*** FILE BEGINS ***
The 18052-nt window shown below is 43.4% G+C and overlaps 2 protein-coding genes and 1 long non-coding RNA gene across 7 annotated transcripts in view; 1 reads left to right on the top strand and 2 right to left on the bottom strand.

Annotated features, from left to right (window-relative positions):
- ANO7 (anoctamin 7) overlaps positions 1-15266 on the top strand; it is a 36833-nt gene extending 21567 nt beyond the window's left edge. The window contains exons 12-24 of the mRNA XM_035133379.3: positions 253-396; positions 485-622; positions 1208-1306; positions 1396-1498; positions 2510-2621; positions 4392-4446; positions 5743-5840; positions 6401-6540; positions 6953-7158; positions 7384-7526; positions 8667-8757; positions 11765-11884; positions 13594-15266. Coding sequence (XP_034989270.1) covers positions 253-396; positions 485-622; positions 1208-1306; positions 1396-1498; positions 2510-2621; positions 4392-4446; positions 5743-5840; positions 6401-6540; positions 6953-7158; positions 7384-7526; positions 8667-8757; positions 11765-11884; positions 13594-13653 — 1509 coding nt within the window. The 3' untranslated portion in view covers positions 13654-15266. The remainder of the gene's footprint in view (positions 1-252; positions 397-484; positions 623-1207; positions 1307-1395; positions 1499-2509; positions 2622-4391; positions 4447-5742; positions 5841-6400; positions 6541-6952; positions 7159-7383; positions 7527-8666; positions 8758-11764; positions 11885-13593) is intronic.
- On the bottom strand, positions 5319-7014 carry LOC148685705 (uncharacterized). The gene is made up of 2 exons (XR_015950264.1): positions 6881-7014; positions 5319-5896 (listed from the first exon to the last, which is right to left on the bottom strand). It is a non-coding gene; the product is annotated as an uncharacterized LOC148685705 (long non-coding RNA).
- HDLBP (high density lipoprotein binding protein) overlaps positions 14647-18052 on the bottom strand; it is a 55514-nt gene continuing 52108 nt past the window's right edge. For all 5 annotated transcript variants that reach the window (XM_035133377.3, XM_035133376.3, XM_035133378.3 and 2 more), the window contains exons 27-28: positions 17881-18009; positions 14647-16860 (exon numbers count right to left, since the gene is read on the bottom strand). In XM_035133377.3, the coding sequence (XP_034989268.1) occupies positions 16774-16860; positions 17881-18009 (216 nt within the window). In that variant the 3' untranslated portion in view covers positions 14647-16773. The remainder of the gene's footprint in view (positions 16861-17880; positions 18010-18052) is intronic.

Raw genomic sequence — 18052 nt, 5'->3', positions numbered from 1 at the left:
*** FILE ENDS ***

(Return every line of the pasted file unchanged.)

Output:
The 18052-nt window shown below is 43.4% G+C and overlaps 2 protein-coding genes and 1 long non-coding RNA gene across 7 annotated transcripts in view; 1 reads left to right on the top strand and 2 right to left on the bottom strand.

Annotated features, from left to right (window-relative positions):
- ANO7 (anoctamin 7) overlaps positions 1-15266 on the top strand; it is a 36833-nt gene extending 21567 nt beyond the window's left edge. The window contains exons 12-24 of the mRNA XM_035133379.3: positions 253-396; positions 485-622; positions 1208-1306; positions 1396-1498; positions 2510-2621; positions 4392-4446; positions 5743-5840; positions 6401-6540; positions 6953-7158; positions 7384-7526; positions 8667-8757; positions 11765-11884; positions 13594-15266. Coding sequence (XP_034989270.1) covers positions 253-396; positions 485-622; positions 1208-1306; positions 1396-1498; positions 2510-2621; positions 4392-4446; positions 5743-5840; positions 6401-6540; positions 6953-7158; positions 7384-7526; positions 8667-8757; positions 11765-11884; positions 13594-13653 — 1509 coding nt within the window. The 3' untranslated portion in view covers positions 13654-15266. The remainder of the gene's footprint in view (positions 1-252; positions 397-484; positions 623-1207; positions 1307-1395; positions 1499-2509; positions 2622-4391; positions 4447-5742; positions 5841-6400; positions 6541-6952; positions 7159-7383; positions 7527-8666; positions 8758-11764; positions 11885-13593) is intronic.
- On the bottom strand, positions 5319-7014 carry LOC148685705 (uncharacterized). The gene is made up of 2 exons (XR_015950264.1): positions 6881-7014; positions 5319-5896 (listed from the first exon to the last, which is right to left on the bottom strand). It is a non-coding gene; the product is annotated as an uncharacterized LOC148685705 (long non-coding RNA).
- HDLBP (high density lipoprotein binding protein) overlaps positions 14647-18052 on the bottom strand; it is a 55514-nt gene continuing 52108 nt past the window's right edge. For all 5 annotated transcript variants that reach the window (XM_035133377.3, XM_035133376.3, XM_035133378.3 and 2 more), the window contains exons 27-28: positions 17881-18009; positions 14647-16860 (exon numbers count right to left, since the gene is read on the bottom strand). In XM_035133377.3, the coding sequence (XP_034989268.1) occupies positions 16774-16860; positions 17881-18009 (216 nt within the window). In that variant the 3' untranslated portion in view covers positions 14647-16773. The remainder of the gene's footprint in view (positions 16861-17880; positions 18010-18052) is intronic.

Raw genomic sequence — 18052 nt, 5'->3', positions numbered from 1 at the left: